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HomeEditors PickNorthern NSW Floods: More rain forecast, intensifying the struggle for reconstruction

Northern NSW Floods: More rain forecast, intensifying the struggle for reconstruction


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Northern Rivers NSW has just experienced one of the worst floods in the region. Water levels exceeding previous flood records by more than 2 meters. The floods of 1954 and 1974 were registered at 12.11 metres. The recent floods in February reached 14.37 meters.

Residents had no warning that this weather event would exceed previous records and by the time the evacuation alarm was raised it was too late, people had no choice but to sit on their rooftops and wait to be rescued.

Trina and Anthony Boland, along with their 7 out of 9 children, were in the family home at the time of the disaster. Their home in Kilgin, a suburb just outside Woodburn, was severely affected by the floods. In addition, they have lost all their agricultural machinery, diesel, tools, as well as income for the next two years with lost cane crops.

Trina and Anthony Boland from Kilgin NSW

The family has already faced floods and thought it would be like the others. When the evacuation order was issued, it was too late. At midnight, Monday night, the water began to enter and when it reached their ankles, they rang the SES. They were told that “no one was available and that they had to wait until morning”.

The Boland Children in the early hours of Monday morning in rising flood waters – 28th March 2022

Unfortunately, due to the very high demand for rescues there was no more news from the SES until two days later, when they called the Boland’s and asked them if they still needed to be rescued.

They were saved by chance when a boat passed their house that morning. They were then taken to the Woodburn School Evacuation Centre, which contained hundreds of people. It was unknown how long this weather event would last. Many thought they would be there for a few days, but that soon turned into evacuating more people to other towns like Evans Head. The water continued to rise, and the town was inaccessible by car for over a week.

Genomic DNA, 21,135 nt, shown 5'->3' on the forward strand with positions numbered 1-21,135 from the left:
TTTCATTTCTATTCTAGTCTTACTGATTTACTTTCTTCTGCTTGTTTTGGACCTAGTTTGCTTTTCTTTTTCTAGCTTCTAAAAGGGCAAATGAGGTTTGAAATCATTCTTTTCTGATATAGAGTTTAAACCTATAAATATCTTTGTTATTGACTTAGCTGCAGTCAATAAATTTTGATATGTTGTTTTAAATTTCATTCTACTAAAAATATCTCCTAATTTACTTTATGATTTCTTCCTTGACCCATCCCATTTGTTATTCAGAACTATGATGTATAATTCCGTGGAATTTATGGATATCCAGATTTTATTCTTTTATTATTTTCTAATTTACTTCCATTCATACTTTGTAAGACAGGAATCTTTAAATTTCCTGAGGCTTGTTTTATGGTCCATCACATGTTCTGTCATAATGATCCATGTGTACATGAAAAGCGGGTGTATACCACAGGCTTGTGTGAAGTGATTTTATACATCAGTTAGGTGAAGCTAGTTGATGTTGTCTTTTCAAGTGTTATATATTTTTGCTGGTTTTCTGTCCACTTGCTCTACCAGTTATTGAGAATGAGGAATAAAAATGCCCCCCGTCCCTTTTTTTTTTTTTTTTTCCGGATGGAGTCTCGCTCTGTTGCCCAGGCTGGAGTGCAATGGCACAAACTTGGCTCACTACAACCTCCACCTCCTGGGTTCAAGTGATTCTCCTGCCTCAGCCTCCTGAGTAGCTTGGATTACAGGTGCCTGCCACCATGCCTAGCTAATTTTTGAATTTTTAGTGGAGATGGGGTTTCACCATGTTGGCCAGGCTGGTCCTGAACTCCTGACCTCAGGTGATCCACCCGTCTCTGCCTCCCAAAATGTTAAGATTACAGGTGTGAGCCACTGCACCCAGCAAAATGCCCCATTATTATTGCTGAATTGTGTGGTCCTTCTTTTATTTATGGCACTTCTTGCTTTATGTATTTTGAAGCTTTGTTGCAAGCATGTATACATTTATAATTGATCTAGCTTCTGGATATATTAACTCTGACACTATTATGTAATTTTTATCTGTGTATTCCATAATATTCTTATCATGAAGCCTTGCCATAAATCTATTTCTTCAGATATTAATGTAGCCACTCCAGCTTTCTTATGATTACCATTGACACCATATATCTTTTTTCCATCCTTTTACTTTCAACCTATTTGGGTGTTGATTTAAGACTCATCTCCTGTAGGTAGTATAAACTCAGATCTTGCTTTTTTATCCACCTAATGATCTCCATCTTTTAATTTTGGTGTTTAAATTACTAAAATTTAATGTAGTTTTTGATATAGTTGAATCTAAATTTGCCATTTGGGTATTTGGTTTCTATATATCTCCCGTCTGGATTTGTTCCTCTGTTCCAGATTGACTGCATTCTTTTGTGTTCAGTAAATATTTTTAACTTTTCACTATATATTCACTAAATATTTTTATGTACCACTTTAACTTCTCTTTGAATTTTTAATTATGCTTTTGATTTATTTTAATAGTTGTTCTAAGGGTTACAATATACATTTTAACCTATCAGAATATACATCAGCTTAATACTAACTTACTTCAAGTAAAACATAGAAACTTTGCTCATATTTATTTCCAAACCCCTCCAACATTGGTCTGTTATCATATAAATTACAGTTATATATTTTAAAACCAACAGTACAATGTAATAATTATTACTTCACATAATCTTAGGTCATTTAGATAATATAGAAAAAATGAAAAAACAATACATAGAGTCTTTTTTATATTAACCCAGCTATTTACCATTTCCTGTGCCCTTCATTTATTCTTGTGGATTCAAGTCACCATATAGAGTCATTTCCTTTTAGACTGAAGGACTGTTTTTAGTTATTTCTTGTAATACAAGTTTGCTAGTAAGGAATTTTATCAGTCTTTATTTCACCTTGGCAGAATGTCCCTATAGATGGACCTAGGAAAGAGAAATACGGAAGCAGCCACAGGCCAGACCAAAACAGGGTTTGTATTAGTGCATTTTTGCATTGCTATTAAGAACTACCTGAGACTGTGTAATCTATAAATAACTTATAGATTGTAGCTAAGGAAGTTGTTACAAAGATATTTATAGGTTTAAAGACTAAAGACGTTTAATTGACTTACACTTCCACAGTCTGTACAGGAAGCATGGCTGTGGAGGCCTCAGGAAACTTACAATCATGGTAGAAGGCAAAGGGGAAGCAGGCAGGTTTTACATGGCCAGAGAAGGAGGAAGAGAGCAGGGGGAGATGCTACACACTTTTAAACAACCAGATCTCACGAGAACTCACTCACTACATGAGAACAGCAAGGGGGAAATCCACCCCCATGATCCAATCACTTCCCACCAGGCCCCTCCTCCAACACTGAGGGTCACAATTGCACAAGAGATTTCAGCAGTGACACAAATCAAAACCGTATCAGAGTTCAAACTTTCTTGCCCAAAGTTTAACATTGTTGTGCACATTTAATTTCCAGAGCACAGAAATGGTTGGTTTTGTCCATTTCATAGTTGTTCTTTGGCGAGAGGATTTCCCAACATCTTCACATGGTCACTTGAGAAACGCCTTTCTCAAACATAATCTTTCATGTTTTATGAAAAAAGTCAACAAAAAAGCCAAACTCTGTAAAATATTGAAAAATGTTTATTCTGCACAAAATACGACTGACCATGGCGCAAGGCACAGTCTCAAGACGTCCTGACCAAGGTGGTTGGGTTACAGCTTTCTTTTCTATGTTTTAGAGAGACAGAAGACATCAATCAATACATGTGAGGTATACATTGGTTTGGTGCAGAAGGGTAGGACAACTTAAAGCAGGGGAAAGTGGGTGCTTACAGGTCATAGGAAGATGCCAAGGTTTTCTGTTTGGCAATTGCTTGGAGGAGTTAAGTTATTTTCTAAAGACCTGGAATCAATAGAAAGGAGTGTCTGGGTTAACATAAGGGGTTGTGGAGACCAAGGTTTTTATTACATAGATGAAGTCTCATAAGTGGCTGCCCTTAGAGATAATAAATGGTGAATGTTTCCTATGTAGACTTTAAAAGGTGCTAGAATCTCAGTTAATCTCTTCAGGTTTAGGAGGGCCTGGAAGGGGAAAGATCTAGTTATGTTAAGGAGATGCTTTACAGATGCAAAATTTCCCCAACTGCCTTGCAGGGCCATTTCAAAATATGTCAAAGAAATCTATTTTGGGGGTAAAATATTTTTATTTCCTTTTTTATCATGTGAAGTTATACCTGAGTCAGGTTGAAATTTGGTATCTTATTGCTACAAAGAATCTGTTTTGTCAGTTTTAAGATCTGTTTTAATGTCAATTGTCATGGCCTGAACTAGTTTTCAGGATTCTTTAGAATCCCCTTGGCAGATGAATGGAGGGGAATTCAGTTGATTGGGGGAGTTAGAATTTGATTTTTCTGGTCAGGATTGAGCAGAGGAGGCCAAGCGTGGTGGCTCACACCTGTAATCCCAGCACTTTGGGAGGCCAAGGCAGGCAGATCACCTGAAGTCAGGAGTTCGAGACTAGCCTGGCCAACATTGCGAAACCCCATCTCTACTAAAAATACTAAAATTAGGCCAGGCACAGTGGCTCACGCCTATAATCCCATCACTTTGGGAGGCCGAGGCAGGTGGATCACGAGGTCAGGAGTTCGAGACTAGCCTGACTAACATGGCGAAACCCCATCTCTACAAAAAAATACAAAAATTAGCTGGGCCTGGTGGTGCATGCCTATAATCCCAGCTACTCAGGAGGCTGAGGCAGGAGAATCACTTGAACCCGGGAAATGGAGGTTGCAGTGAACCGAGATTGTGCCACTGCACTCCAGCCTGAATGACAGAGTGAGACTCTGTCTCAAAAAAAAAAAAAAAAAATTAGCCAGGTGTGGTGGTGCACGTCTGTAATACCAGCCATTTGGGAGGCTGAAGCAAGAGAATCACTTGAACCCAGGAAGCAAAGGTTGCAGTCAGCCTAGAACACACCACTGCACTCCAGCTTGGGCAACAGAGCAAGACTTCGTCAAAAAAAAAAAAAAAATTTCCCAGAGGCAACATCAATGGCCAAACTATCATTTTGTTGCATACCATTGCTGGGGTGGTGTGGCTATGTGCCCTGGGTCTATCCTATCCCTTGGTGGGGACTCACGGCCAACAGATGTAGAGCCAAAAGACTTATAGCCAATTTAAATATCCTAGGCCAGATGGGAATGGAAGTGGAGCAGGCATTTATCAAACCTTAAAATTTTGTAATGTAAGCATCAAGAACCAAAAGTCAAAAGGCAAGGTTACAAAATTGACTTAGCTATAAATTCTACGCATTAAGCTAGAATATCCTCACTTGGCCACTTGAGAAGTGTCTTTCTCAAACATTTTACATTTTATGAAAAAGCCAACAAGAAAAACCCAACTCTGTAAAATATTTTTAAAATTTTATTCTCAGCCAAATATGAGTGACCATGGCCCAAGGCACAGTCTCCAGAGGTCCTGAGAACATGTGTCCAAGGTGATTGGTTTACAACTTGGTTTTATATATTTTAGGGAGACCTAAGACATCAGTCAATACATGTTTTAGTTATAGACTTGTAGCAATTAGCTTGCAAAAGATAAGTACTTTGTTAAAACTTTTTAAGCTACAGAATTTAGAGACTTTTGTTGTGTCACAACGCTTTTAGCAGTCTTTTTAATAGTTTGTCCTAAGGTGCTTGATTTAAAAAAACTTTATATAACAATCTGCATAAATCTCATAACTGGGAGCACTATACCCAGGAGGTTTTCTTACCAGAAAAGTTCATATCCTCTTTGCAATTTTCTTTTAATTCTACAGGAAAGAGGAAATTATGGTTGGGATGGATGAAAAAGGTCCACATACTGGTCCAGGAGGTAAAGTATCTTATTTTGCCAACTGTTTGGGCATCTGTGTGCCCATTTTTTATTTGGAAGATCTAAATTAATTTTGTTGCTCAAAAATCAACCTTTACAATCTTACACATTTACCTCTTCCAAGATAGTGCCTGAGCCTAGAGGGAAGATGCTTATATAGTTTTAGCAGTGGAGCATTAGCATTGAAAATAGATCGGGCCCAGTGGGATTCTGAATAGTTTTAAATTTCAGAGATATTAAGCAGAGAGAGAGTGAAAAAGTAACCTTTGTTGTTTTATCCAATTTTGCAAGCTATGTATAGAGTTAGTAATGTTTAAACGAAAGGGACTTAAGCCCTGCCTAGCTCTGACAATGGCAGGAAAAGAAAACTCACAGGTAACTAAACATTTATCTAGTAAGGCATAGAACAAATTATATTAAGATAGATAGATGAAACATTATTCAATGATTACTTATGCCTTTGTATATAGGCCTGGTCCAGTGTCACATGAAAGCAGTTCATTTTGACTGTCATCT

The Boland Family home in rising flood waters

Accommodation and housing have been very difficult for most people because it is not a single family, its thousands. “We looked at ourselves as one of the lucky ones because we knew someone with a granny flat. “There are people who live in their living rooms in tents”.

Trina had mentioned that Resilience Australia was organising 100 Caravans or Pods to accommodate people in the area, of which they have not yet received any further information. People are being left in Limbo without knowing what to do next. Trina said, “It was a little misleading because they have said they were prioritising the area for all these pods, what happened to that?”

“We have received a lot of support from many people, but not from the government. Of course, the ADF is with them, and they have been absolutely fantastic, just praise for these ladies and gentlemen. But you have all the other people in the government with the grants making it very difficult to access.”

ADF assisting the clean-up process in Northern Rivers

Accessing many services was difficult for the family. Kilgin is 30 to 40 minutes by car from the nearest town. There was no electricity, people didn’t have computers, phones or even cars to go from A to B. “We just bought a shitty little car, because we didn’t have access to our cars, because they were flooded. So, we couldn’t go anywhere to do anything without relying on someone to pick us up and take us”

When asked whether they had received much government support and access to the available grants, the answer was: “It was hard to access. We got the first $1,000, that was easy. The others are asking for a lot of paperwork that we don’t have. It all went in the flood.”

When asked what the Boland’s wanted from the government, their answer was “I’d like them to say that here’s the money in your account, fix your house. Even if it’s a loan, they just need to make it accessible. Don’t even give the money, just say it’s here if you need it. Even if you could go to Bunnings and they sent the bill to the government. You know, to get you back in your home.”

The family stated” The government I feel has forgotten and moved on.”

It has been left to local charitable organisations such as “Sister Assist” led by Rachel Behn to help these families with fuel vouchers and tools so that they could begin rebuilding their lives. To donate please visit the Woodburn Flood Rebuild Facebook page or via go fund me

Since the first deluge in February, the region has been hit by a second round of flooding on the 30th of March. With still high-water levels from these two events and with further wet weather forecasts, there is a risk of a third flood event starting from this Wednesday 6 April. People are taking precautions and preparing the best way they can.

Photography by Hollie Mariconte

Boland Flood Images supplied by Trina Boland



  1. Remember what happened to the funds for the Canadian Freedom Rallies. they used ‘go fund me’ and it was confiscated by the ‘Go Fund Me’ organisation. Be careful who you donate your money through.


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